While in prison, he studied real estate for almost a year. But he was dejected when he found out that the formerly incarcerated can’t get a real estate license in New York state.

“You dedicate yourself to these programs, and when you come home you can’t actually pursue your dream,” he said. “It feels like so many doors are closed, and you’re only left with blue collar jobs like construction, which is what I ended up doing to have a living.”

Peart also hopes to tackle that.

“I want to offer jobs outside of the minimum wage. Leadership, high-skilled, creative jobs. The stigma can’t be bigger than our skills and brain,” he said.

Although there are restrictive laws for the formerly incarcerated, in most cases it’s the stigma that keeps them from getting the jobs they want, Peart says.

On ConConnect, companies can filter candidates based on their criminal convictions. However, that is something Peart is working on for the next phase of the business.

“We want to work with companies to make them more comfortable giving a chance to people on the platform, in spite of their convictions,” he said.

For now, the platform has partnered with companies like Amazon, New York Sports Club and cannabis-focused Illinois Equity Staffing. Candidates have the chance to apply for positions such as filmmaker for Not Not Films, a production company founded by filmmaker and photographer Anthony B. Rodriguez, paid search strategist for Bcode, a digital advertising company, and executive director for ReEntry Columbia, a nonprofit that helps people reenter life after incarceration.

Although Mabry’s career didn’t take the route he expected, he found joy and success in his job at LIC Builders in Long Island. And he hopes to use the platform to connect with others going through a similar situation.

“I want to offer a success case and help inspire people who are struggling to adjust,” he said.

Parole requirements: A stumbling block

Mabry also highlights the struggle to handle all the parole requirements while trying to adapt to a life after incarceration.

“One of the hardest things when you get out is that you have to complete mandatory programs related to your charges. It’s time consuming, not to mention expensive, to find and attend those programs in person while you’re also trying to get an education and find a job,” Mabry said.

Many organizations on ConConnect offer resources and help people find and complete required programs online, he says.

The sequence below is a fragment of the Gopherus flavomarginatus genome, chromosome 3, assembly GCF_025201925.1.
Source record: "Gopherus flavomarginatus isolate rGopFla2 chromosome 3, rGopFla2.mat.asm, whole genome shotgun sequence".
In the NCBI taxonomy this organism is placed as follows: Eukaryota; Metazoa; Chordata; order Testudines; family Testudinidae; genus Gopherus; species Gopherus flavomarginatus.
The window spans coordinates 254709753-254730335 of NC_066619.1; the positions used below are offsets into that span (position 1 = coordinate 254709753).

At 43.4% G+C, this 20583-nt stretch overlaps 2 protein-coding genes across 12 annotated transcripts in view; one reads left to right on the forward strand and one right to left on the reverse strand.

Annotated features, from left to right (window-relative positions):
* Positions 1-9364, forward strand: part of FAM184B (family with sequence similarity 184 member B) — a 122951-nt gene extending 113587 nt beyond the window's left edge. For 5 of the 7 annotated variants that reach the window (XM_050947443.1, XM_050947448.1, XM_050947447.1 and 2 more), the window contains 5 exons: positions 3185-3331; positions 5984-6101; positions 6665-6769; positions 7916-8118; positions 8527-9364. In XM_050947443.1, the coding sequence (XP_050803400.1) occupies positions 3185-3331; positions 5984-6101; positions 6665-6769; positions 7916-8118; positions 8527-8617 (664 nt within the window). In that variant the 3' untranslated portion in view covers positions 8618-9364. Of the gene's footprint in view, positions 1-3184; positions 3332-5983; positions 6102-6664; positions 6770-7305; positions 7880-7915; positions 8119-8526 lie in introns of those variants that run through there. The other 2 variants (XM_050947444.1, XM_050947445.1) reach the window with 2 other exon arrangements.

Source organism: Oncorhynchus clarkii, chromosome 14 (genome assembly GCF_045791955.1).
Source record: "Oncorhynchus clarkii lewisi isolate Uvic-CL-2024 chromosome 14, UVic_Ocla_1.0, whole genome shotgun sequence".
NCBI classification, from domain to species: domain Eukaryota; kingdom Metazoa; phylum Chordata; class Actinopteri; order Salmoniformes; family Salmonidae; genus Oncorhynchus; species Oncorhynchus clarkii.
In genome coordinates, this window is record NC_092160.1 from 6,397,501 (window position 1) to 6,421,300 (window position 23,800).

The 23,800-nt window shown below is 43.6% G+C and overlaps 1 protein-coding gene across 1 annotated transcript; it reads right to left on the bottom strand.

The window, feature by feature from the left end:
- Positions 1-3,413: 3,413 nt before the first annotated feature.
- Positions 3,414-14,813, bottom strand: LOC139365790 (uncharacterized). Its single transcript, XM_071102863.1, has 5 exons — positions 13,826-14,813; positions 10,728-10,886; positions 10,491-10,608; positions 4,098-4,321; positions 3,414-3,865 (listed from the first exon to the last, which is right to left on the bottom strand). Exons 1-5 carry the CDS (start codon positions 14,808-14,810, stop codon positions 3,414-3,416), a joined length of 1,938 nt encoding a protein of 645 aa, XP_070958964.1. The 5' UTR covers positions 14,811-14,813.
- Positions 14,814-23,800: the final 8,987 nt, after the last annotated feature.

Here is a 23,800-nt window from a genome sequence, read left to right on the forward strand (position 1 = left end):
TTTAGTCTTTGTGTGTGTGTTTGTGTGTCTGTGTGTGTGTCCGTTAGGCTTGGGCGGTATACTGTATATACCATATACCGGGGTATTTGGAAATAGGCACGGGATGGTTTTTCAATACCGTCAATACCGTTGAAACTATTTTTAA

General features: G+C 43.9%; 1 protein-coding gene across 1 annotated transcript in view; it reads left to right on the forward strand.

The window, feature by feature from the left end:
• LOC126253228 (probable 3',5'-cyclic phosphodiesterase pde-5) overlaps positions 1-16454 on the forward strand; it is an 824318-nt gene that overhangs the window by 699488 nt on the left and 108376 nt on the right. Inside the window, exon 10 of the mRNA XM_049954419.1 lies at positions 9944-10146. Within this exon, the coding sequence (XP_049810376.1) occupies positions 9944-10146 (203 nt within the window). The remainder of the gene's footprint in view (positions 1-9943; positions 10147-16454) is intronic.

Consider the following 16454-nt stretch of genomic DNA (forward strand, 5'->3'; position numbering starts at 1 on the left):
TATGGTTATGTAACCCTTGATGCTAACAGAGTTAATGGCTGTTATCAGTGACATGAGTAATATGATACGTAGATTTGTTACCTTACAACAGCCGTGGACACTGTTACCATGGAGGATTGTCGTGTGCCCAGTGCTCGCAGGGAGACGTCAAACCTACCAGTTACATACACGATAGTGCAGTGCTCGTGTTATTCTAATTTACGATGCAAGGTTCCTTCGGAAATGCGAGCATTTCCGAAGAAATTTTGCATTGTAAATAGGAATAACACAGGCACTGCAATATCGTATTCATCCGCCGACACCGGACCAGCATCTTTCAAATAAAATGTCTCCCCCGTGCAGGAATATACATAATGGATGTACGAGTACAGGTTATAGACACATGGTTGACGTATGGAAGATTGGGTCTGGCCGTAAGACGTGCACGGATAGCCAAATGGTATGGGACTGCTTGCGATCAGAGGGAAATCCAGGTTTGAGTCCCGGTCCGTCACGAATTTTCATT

Mabry’s problem is common among the formerly incarcerated, according to Jonathan Alvarez, director of nonprofit 914 United, based in Yonkers, New York. A mentorship organization, the nonprofit helps guide youth in marginalized communities and offers a support system to those coming home from incarceration.

“I’m dealing with a current participant now who is trying to get a barbershop license, but because he needs to take programming after being released, he can’t go to school full-time,” Alvarez said. “But I think ConConnect can solve that problem, as they offer easy and convenient access to programs, where now many people can take those classes online and save time, money and effort to engage in their education and professional development.”

Nonprofits like 914 United are also using the platform to share and sell their education programs that other organizations can use, and build partnerships with other agencies.

Defy Ventures, a nonprofit that offers entrepreneurial programs and connects individuals with mentors and professional opportunities, is already starting to collaborate with other reentry nonprofits.

“It’s a great place to bolster our organization and help the community get stronger, either by developing workshops together, referring someone to an outside service, or receiving an individual who would benefit from our entrepreneurship boot camps,” said Kyle O’Connor, a program manager at Defy Ventures.

For Terrell Hall, a manager for career programs at Defy Ventures, ConConnect also represents a landing spot people can trust.

“Most people that end up in prison have experienced a lot of distrust in their life,” Hall said. “This platform offers them a safe space.”

The same is true for employers who want to offer opportunities to formerly incarcerated people.

Peter Harper, a marketing specialist who mentors entrepreneurs and a part-time lecturer at Rutgers Business School, is getting ready to post jobs for his new home improvement franchise in April.

“There are so many bright individuals who have been judged by the worst thing they did in life. And so many of them are really trying to reenter and become productive citizens again, so to me, this is a wonderful pool of potential employees,” Harper said.

Harper thinks the platforms can also help the current shortage in the labor market. Although he will start hiring people for physical labor, he hopes to find someone to take a larger role in the business when he decides to step back.

“In a way, Andre represents all of the untapped talent that is misunderstood through our criminal justice system and that lies dormant or frustrated or buried,” he said. “So to create a LinkedIn for these returning citizens… it’s freaking brilliant.”